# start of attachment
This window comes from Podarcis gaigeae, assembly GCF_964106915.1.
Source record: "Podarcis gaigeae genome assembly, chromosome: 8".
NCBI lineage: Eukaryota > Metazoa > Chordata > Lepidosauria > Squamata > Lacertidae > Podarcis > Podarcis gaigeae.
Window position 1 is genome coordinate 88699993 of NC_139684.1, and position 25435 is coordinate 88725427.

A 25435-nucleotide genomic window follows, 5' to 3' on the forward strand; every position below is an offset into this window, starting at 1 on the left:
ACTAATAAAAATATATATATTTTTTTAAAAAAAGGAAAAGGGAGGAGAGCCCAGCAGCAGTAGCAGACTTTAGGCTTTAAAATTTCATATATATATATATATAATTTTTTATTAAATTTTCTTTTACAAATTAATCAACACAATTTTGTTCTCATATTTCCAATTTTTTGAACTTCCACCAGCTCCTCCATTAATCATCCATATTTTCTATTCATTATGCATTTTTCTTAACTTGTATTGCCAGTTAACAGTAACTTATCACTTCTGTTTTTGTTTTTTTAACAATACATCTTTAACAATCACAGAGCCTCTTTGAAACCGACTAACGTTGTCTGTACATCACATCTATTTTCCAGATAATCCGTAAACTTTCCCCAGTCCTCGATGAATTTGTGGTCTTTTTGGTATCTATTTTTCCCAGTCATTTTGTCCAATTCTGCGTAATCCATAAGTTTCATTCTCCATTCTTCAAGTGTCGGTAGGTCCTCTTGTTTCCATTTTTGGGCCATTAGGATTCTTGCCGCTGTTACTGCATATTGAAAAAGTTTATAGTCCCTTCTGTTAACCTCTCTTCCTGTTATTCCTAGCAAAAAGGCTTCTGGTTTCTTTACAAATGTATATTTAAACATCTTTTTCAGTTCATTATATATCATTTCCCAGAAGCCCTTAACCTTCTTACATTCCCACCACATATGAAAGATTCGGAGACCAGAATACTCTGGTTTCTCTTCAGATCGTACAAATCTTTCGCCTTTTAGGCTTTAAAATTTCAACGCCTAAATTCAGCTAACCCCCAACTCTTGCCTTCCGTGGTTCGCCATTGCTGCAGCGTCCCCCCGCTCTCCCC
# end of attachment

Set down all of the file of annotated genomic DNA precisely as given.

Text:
This window comes from Podarcis gaigeae, assembly GCF_964106915.1.
Source record: "Podarcis gaigeae genome assembly, chromosome: 8".
NCBI lineage: Eukaryota > Metazoa > Chordata > Lepidosauria > Squamata > Lacertidae > Podarcis > Podarcis gaigeae.
Window position 1 is genome coordinate 88699993 of NC_139684.1, and position 25435 is coordinate 88725427.

A 25435-nucleotide genomic window follows, 5' to 3' on the forward strand; every position below is an offset into this window, starting at 1 on the left:
ACTAATAAAAATATATATATTTTTTTAAAAAAAGGAAAAGGGAGGAGAGCCCAGCAGCAGTAGCAGACTTTAGGCTTTAAAATTTCATATATATATATATATAATTTTTTATTAAATTTTCTTTTACAAATTAATCAACACAATTTTGTTCTCATATTTCCAATTTTTTGAACTTCCACCAGCTCCTCCATTAATCATCCATATTTTCTATTCATTATGCATTTTTCTTAACTTGTATTGCCAGTTAACAGTAACTTATCACTTCTGTTTTTGTTTTTTTAACAATACATCTTTAACAATCACAGAGCCTCTTTGAAACCGACTAACGTTGTCTGTACATCACATCTATTTTCCAGATAATCCGTAAACTTTCCCCAGTCCTCGATGAATTTGTGGTCTTTTTGGTATCTATTTTTCCCAGTCATTTTGTCCAATTCTGCGTAATCCATAAGTTTCATTCTCCATTCTTCAAGTGTCGGTAGGTCCTCTTGTTTCCATTTTTGGGCCATTAGGATTCTTGCCGCTGTTACTGCATATTGAAAAAGTTTATAGTCCCTTCTGTTAACCTCTCTTCCTGTTATTCCTAGCAAAAAGGCTTCTGGTTTCTTTACAAATGTATATTTAAACATCTTTTTCAGTTCATTATATATCATTTCCCAGAAGCCCTTAACCTTCTTACATTCCCACCACATATGAAAGATTCGGAGACCAGAATACTCTGGTTTCTCTTCAGATCGTACAAATCTTTCGCCTTTTAGGCTTTAAAATTTCAACGCCTAAATTCAGCTAACCCCCAACTCTTGCCTTCCGTGGTTCGCCATTGCTGCAGCGTCCCCCCGCTCTCCCC